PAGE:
Inquire and Explore
What happened to the idea of being a role model? My theory is that reality television has created so many celebrities that have no talent, no purpose, no ambition, that the idea of being a role model has been pushed aside for the idea of playing a role. Even though folks with notoriety are starting to reap some of what they’ve sown (Ray Rice) it seems like the only thing that is really expected of those who make a lot of money as athletes, actors and actresses, or celebrities is that they not get caught doing anything too bad. I deplore the idea that celebrities think it is okay to take naked pics of themselves and then protest when they are publicized.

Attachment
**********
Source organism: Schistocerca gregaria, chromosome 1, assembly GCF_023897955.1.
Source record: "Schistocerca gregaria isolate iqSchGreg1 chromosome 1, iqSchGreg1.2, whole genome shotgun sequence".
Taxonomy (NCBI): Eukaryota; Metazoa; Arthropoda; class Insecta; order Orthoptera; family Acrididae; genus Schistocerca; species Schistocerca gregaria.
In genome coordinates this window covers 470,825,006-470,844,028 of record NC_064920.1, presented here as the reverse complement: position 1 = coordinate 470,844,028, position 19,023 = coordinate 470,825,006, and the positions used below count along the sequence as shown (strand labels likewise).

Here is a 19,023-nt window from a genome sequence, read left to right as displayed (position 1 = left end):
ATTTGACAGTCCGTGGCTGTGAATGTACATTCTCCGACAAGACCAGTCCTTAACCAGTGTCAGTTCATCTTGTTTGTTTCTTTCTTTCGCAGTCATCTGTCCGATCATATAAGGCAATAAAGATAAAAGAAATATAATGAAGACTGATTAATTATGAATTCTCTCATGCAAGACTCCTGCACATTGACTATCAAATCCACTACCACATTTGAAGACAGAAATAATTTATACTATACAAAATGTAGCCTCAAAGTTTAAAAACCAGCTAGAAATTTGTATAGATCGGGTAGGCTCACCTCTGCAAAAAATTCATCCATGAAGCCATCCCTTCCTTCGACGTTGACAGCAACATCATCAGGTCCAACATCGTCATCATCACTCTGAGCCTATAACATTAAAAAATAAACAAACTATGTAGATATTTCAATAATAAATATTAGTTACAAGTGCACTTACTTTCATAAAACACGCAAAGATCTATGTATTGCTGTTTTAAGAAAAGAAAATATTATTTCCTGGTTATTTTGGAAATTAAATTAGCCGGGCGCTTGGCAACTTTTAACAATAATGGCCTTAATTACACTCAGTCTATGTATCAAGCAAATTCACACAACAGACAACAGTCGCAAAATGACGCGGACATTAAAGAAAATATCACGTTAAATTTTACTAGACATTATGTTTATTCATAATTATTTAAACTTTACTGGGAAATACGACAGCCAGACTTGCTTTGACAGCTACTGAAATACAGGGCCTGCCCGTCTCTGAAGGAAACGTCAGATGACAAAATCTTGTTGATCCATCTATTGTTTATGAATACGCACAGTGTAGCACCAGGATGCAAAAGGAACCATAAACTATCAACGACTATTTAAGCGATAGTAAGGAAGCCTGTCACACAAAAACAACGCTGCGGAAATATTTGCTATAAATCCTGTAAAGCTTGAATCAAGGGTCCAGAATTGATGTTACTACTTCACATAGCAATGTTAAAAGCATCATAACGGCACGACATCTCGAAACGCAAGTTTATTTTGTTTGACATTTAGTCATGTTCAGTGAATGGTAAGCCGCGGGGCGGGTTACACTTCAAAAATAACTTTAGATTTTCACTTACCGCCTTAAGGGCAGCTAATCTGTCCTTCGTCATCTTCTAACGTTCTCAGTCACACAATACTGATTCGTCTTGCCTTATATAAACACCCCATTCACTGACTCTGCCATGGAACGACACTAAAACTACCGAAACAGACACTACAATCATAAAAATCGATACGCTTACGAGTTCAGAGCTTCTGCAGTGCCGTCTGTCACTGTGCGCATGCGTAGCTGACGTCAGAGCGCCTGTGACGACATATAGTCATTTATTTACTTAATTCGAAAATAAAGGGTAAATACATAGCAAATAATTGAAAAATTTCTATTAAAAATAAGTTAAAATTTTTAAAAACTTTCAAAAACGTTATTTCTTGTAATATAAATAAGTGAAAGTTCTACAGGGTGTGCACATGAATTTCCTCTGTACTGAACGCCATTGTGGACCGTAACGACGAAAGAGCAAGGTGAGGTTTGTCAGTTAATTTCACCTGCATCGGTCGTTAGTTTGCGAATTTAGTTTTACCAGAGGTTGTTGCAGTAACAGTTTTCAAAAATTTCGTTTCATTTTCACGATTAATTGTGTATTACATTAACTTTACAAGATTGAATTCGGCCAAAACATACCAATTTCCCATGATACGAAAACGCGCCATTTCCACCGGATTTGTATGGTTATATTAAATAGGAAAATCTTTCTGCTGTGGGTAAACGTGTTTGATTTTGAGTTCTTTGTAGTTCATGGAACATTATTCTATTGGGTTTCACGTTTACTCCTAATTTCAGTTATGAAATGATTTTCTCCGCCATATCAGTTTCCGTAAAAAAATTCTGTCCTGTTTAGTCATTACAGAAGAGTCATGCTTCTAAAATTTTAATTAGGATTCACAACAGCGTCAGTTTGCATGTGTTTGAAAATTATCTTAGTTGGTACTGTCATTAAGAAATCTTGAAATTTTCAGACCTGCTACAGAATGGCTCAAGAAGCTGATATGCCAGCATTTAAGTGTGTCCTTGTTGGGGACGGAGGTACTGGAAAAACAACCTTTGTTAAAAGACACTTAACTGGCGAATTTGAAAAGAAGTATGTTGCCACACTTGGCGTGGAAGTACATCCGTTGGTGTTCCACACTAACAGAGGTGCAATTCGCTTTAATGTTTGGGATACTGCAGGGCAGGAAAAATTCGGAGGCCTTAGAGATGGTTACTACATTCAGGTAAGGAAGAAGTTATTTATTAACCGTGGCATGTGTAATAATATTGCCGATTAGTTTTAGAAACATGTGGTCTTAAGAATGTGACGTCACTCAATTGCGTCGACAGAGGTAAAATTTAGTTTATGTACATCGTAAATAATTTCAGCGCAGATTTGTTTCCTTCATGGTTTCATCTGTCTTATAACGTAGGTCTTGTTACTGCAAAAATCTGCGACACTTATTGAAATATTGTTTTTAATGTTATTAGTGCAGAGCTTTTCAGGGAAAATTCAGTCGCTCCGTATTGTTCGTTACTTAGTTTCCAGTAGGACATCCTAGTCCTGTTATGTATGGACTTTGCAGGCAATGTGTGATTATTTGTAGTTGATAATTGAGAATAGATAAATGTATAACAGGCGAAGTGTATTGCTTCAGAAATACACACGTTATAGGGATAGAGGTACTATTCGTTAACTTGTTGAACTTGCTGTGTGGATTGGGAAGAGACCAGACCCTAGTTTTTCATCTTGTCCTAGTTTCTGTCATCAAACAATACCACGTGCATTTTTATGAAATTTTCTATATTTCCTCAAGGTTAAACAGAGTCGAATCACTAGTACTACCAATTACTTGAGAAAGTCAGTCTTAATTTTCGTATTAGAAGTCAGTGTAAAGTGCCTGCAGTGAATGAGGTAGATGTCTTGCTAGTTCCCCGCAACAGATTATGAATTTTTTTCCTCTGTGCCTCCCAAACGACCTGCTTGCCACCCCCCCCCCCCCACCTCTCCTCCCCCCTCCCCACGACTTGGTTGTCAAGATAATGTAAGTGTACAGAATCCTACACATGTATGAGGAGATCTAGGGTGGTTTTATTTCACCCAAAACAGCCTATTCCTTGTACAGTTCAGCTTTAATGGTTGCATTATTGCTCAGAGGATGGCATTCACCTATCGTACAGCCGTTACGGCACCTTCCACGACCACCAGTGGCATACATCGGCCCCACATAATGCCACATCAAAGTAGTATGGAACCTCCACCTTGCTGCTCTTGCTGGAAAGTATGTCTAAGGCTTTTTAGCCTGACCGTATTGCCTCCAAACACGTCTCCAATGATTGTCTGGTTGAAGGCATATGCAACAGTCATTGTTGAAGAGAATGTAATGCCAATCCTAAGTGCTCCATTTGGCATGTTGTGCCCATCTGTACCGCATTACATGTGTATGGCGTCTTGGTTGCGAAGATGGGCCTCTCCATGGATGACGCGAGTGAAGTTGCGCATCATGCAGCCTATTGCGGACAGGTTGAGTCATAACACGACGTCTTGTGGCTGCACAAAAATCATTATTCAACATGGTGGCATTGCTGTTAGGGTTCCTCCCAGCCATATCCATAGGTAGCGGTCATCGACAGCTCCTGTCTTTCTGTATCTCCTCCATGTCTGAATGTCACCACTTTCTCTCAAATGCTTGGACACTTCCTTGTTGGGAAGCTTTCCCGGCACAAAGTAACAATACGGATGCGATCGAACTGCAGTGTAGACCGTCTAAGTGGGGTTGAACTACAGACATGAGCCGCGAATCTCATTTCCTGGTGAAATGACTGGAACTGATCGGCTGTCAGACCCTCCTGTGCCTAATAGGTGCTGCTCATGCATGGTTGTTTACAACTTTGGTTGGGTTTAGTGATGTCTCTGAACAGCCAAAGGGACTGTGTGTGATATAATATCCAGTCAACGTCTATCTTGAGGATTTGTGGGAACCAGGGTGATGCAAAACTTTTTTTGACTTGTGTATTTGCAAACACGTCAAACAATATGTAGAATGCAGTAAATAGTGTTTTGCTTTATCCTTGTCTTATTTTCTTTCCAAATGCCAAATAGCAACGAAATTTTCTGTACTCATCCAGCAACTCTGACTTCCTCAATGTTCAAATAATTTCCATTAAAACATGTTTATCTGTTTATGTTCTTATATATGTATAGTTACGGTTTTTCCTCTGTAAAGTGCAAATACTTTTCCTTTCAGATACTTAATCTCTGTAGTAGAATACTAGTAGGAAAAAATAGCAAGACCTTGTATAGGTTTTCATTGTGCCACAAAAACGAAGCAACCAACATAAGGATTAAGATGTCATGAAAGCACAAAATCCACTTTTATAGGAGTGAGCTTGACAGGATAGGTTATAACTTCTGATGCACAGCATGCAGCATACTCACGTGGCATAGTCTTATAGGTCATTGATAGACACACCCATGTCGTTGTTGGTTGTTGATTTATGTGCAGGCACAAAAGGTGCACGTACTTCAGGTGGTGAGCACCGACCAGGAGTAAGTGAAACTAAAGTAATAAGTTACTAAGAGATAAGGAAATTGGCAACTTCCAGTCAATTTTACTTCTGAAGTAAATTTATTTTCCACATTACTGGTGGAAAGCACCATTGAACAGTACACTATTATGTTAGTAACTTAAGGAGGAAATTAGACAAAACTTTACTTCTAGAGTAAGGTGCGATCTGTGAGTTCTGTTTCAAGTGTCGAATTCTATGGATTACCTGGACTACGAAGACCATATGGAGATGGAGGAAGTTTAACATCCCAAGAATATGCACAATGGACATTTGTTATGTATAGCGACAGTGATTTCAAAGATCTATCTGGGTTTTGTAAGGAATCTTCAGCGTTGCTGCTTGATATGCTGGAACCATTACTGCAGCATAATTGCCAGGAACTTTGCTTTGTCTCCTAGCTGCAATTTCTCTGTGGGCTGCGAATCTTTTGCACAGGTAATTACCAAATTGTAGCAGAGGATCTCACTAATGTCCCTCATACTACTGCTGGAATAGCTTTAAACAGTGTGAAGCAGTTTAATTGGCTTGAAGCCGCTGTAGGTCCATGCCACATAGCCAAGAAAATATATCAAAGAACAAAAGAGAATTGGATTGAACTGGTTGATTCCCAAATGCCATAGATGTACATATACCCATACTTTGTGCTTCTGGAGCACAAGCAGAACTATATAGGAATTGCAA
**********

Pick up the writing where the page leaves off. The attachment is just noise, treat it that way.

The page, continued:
Analyze and Interpret
Why has the selfie phenomenon reached critical mass right now? Or maybe it’s just that I started contemplating it just now. Maybe that is the definition of reaching critical mass and moving over into the cannon of what is a real cultural thing. Somewhere in a small town, a middle aged woman recognizes a cultural idea for the first time. Maybe that’s the tipping point. Or maybe it’s when a writer pitches a show about a selfish girl who alienates all her friends with her irresponsible use of social media and says the show will be called “selfie,” maybe that’s when we know we’ve started to reach critical mass with a new cultural thing. Of course, when it becomes a real thing, and not just something the teenagers are doing, the teenagers will find a new “thing,” that isn’t part of the mass consciousness.
But Hip-Hop is still around so who knows?
Take a Stand/Propose a Solution